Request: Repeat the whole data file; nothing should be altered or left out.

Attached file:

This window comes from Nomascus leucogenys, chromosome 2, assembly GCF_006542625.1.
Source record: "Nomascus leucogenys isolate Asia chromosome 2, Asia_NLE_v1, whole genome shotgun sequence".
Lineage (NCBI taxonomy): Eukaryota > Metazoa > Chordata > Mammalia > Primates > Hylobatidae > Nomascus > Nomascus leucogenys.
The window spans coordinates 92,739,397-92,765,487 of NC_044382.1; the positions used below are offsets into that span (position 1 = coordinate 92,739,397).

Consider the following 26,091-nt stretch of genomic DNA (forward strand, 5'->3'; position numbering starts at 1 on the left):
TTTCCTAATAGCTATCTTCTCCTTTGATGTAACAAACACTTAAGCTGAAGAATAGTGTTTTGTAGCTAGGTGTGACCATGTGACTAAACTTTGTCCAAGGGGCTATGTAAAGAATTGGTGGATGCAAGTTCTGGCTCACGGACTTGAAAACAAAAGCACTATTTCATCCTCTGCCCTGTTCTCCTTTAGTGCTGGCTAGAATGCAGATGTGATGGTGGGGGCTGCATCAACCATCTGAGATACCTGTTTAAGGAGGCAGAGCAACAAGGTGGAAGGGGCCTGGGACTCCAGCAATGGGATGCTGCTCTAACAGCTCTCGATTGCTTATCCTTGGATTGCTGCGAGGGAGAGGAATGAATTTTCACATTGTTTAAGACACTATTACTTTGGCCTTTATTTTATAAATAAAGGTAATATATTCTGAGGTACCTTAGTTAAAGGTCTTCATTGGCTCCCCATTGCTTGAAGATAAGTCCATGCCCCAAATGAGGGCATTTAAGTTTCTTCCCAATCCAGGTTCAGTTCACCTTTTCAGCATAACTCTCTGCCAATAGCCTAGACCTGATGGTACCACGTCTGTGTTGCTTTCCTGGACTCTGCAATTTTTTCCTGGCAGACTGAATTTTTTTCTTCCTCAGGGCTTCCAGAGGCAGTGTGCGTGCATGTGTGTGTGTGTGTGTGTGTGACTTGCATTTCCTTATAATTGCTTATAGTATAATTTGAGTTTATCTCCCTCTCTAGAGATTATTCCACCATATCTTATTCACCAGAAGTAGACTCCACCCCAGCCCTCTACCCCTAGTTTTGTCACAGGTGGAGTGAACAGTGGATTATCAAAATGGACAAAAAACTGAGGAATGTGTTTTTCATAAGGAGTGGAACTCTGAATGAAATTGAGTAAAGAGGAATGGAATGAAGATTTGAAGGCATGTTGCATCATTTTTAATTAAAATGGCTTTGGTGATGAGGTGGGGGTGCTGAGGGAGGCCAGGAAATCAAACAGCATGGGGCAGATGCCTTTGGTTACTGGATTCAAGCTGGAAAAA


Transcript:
This window comes from Nomascus leucogenys, chromosome 2, assembly GCF_006542625.1.
Source record: "Nomascus leucogenys isolate Asia chromosome 2, Asia_NLE_v1, whole genome shotgun sequence".
Lineage (NCBI taxonomy): Eukaryota > Metazoa > Chordata > Mammalia > Primates > Hylobatidae > Nomascus > Nomascus leucogenys.
The window spans coordinates 92,739,397-92,765,487 of NC_044382.1; the positions used below are offsets into that span (position 1 = coordinate 92,739,397).

Consider the following 26,091-nt stretch of genomic DNA (forward strand, 5'->3'; position numbering starts at 1 on the left):
TTTCCTAATAGCTATCTTCTCCTTTGATGTAACAAACACTTAAGCTGAAGAATAGTGTTTTGTAGCTAGGTGTGACCATGTGACTAAACTTTGTCCAAGGGGCTATGTAAAGAATTGGTGGATGCAAGTTCTGGCTCACGGACTTGAAAACAAAAGCACTATTTCATCCTCTGCCCTGTTCTCCTTTAGTGCTGGCTAGAATGCAGATGTGATGGTGGGGGCTGCATCAACCATCTGAGATACCTGTTTAAGGAGGCAGAGCAACAAGGTGGAAGGGGCCTGGGACTCCAGCAATGGGATGCTGCTCTAACAGCTCTCGATTGCTTATCCTTGGATTGCTGCGAGGGAGAGGAATGAATTTTCACATTGTTTAAGACACTATTACTTTGGCCTTTATTTTATAAATAAAGGTAATATATTCTGAGGTACCTTAGTTAAAGGTCTTCATTGGCTCCCCATTGCTTGAAGATAAGTCCATGCCCCAAATGAGGGCATTTAAGTTTCTTCCCAATCCAGGTTCAGTTCACCTTTTCAGCATAACTCTCTGCCAATAGCCTAGACCTGATGGTACCACGTCTGTGTTGCTTTCCTGGACTCTGCAATTTTTTCCTGGCAGACTGAATTTTTTTCTTCCTCAGGGCTTCCAGAGGCAGTGTGCGTGCATGTGTGTGTGTGTGTGTGTGTGACTTGCATTTCCTTATAATTGCTTATAGTATAATTTGAGTTTATCTCCCTCTCTAGAGATTATTCCACCATATCTTATTCACCAGAAGTAGACTCCACCCCAGCCCTCTACCCCTAGTTTTGTCACAGGTGGAGTGAACAGTGGATTATCAAAATGGACAAAAAACTGAGGAATGTGTTTTTCATAAGGAGTGGAACTCTGAATGAAATTGAGTAAAGAGGAATGGAATGAAGATTTGAAGGCATGTTGCATCATTTTTAATTAAAATGGCTTTGGTGATGAGGTGGGGGTGCTGAGGGAGGCCAGGAAATCAAACAGCATGGGGCAGATGCCTTTGGTTACTGGATTCAAGCTGGAAAAA